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UC Berkeley David Blackwell Residence Hall

A public–private partnership model allows development of much-needed student housing.

  • Integrated Value

    Performance–based design was utilized to undergird a lean, economical structural design, solidifying the project’s viability.

  • Advanced Analytics

    Using nonlinear response history analyses of a model with sufficient detail to study various possible mechanisms, the team was able to avoid nonductile mechanisms that could threaten the gravity frame.

We harness our advanced analytics’ capabilities to predict structural behavior and gain key insights to develop optimized, data-driven design solutions—creating real value for clients and building owners.

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We’re hyper-focused on providing useful insights early in the design process to better inform key decisions, control cost, and minimize disruptive surprises. By internalizing project-level goals, we’re better able to help achieve them.

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As industry leaders, we collaborate and innovate to create low-embodied energy, sustainable design solutions that are efficient, cost-effective, and seek to reduce carbon output to minimize construction’s environmental impact.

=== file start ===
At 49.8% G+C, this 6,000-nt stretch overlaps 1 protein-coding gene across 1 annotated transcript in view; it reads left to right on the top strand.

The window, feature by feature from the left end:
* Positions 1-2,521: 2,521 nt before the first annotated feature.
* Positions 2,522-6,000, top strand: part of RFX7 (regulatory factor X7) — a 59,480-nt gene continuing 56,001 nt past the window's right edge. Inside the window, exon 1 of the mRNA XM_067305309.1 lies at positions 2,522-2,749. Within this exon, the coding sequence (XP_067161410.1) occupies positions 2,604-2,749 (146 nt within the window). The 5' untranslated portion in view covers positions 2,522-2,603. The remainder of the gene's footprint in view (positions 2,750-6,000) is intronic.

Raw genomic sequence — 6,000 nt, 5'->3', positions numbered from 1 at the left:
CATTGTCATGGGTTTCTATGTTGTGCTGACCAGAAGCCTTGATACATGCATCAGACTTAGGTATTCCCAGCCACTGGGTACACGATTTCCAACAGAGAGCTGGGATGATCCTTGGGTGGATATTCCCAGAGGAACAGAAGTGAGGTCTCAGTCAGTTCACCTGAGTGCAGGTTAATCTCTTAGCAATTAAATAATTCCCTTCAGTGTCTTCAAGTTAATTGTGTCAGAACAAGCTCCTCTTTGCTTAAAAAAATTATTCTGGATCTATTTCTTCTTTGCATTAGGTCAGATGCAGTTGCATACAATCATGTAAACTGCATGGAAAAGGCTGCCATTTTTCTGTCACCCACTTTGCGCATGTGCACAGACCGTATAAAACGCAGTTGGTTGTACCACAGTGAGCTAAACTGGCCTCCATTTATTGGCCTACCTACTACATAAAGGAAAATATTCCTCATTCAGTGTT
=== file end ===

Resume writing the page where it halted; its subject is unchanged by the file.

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We combine innovative design and a collaborative and responsive workflow to deliver tailored, effective, and unexpected seismic design solutions that help protect our clients’ high value investments and facilitate post-earthquake operations.

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Instead of textbook solutions and conventional approaches, we ask deeper questions to unlock possibilities. Through ingenuity and a thoughtful application of engineering first-principles, we develop more responsive and efficient structural designs.

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At UC Berkeley, where the supply of beds is the lowest in the UC system relative to student population, the lack of affordable housing has reached crisis levels. The university’s objective is to make housing available to 50% of undergraduate students and to 25% of graduate students, which meant it needed to supply roughly 7,000 more beds—nearly double the beds it offered. The David Blackwell Hall Student Housing Development followed a P3 (public–private partnership) model that enabled UC Berkeley to add 752 beds on a site across Bancroft Avenue from the main campus. The eight-story concrete structure occupies the full city block between campus and the existing Unit 3 dormitory, and features academic services for students and ground floor retail.